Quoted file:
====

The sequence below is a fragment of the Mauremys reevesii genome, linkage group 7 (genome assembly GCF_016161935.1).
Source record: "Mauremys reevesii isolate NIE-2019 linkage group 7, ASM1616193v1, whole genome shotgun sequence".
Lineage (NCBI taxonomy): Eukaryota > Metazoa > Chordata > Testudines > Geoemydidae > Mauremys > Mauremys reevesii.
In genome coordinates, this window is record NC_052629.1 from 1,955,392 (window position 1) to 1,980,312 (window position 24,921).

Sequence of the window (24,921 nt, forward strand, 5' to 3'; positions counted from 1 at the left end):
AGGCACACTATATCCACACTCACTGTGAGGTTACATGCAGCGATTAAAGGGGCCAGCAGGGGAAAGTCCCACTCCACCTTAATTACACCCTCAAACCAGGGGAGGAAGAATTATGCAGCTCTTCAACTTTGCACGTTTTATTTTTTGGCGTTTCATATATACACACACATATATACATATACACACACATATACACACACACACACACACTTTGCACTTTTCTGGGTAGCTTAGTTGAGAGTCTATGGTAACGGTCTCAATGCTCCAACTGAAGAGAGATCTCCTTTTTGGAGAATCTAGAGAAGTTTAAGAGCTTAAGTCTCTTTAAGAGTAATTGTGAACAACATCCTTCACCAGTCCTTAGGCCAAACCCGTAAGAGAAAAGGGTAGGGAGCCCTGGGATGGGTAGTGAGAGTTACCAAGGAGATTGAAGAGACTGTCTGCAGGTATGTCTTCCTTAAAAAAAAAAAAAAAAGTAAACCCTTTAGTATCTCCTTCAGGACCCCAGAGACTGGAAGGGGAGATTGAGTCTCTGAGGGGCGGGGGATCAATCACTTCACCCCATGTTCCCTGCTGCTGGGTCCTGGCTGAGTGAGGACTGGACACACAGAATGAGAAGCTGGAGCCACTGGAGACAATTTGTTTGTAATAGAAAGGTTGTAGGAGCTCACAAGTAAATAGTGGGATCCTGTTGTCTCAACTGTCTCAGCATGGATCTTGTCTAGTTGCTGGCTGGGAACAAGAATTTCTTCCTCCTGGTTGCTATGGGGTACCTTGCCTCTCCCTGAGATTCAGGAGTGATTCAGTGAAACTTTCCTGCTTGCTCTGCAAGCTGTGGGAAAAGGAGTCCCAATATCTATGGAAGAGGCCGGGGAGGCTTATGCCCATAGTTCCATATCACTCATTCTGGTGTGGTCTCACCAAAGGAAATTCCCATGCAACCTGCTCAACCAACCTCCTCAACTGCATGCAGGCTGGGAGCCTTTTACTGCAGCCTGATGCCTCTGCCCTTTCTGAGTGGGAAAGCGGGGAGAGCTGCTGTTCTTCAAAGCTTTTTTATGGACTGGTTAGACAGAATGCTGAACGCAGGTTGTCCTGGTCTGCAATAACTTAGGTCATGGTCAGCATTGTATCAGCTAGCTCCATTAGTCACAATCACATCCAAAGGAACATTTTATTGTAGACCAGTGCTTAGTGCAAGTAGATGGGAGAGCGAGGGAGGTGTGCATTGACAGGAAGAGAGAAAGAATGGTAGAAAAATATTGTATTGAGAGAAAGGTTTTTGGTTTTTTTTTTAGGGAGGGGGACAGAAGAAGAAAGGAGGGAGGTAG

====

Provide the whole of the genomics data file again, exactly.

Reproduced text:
The sequence below is a fragment of the Mauremys reevesii genome, linkage group 7 (genome assembly GCF_016161935.1).
Source record: "Mauremys reevesii isolate NIE-2019 linkage group 7, ASM1616193v1, whole genome shotgun sequence".
Lineage (NCBI taxonomy): Eukaryota > Metazoa > Chordata > Testudines > Geoemydidae > Mauremys > Mauremys reevesii.
In genome coordinates, this window is record NC_052629.1 from 1,955,392 (window position 1) to 1,980,312 (window position 24,921).

Sequence of the window (24,921 nt, forward strand, 5' to 3'; positions counted from 1 at the left end):
AGGCACACTATATCCACACTCACTGTGAGGTTACATGCAGCGATTAAAGGGGCCAGCAGGGGAAAGTCCCACTCCACCTTAATTACACCCTCAAACCAGGGGAGGAAGAATTATGCAGCTCTTCAACTTTGCACGTTTTATTTTTTGGCGTTTCATATATACACACACATATATACATATACACACACATATACACACACACACACACACTTTGCACTTTTCTGGGTAGCTTAGTTGAGAGTCTATGGTAACGGTCTCAATGCTCCAACTGAAGAGAGATCTCCTTTTTGGAGAATCTAGAGAAGTTTAAGAGCTTAAGTCTCTTTAAGAGTAATTGTGAACAACATCCTTCACCAGTCCTTAGGCCAAACCCGTAAGAGAAAAGGGTAGGGAGCCCTGGGATGGGTAGTGAGAGTTACCAAGGAGATTGAAGAGACTGTCTGCAGGTATGTCTTCCTTAAAAAAAAAAAAAAAAGTAAACCCTTTAGTATCTCCTTCAGGACCCCAGAGACTGGAAGGGGAGATTGAGTCTCTGAGGGGCGGGGGATCAATCACTTCACCCCATGTTCCCTGCTGCTGGGTCCTGGCTGAGTGAGGACTGGACACACAGAATGAGAAGCTGGAGCCACTGGAGACAATTTGTTTGTAATAGAAAGGTTGTAGGAGCTCACAAGTAAATAGTGGGATCCTGTTGTCTCAACTGTCTCAGCATGGATCTTGTCTAGTTGCTGGCTGGGAACAAGAATTTCTTCCTCCTGGTTGCTATGGGGTACCTTGCCTCTCCCTGAGATTCAGGAGTGATTCAGTGAAACTTTCCTGCTTGCTCTGCAAGCTGTGGGAAAAGGAGTCCCAATATCTATGGAAGAGGCCGGGGAGGCTTATGCCCATAGTTCCATATCACTCATTCTGGTGTGGTCTCACCAAAGGAAATTCCCATGCAACCTGCTCAACCAACCTCCTCAACTGCATGCAGGCTGGGAGCCTTTTACTGCAGCCTGATGCCTCTGCCCTTTCTGAGTGGGAAAGCGGGGAGAGCTGCTGTTCTTCAAAGCTTTTTTATGGACTGGTTAGACAGAATGCTGAACGCAGGTTGTCCTGGTCTGCAATAACTTAGGTCATGGTCAGCATTGTATCAGCTAGCTCCATTAGTCACAATCACATCCAAAGGAACATTTTATTGTAGACCAGTGCTTAGTGCAAGTAGATGGGAGAGCGAGGGAGGTGTGCATTGACAGGAAGAGAGAAAGAATGGTAGAAAAATATTGTATTGAGAGAAAGGTTTTTGGTTTTTTTTTTAGGGAGGGGGACAGAAGAAGAAAGGAGGGAGGTAG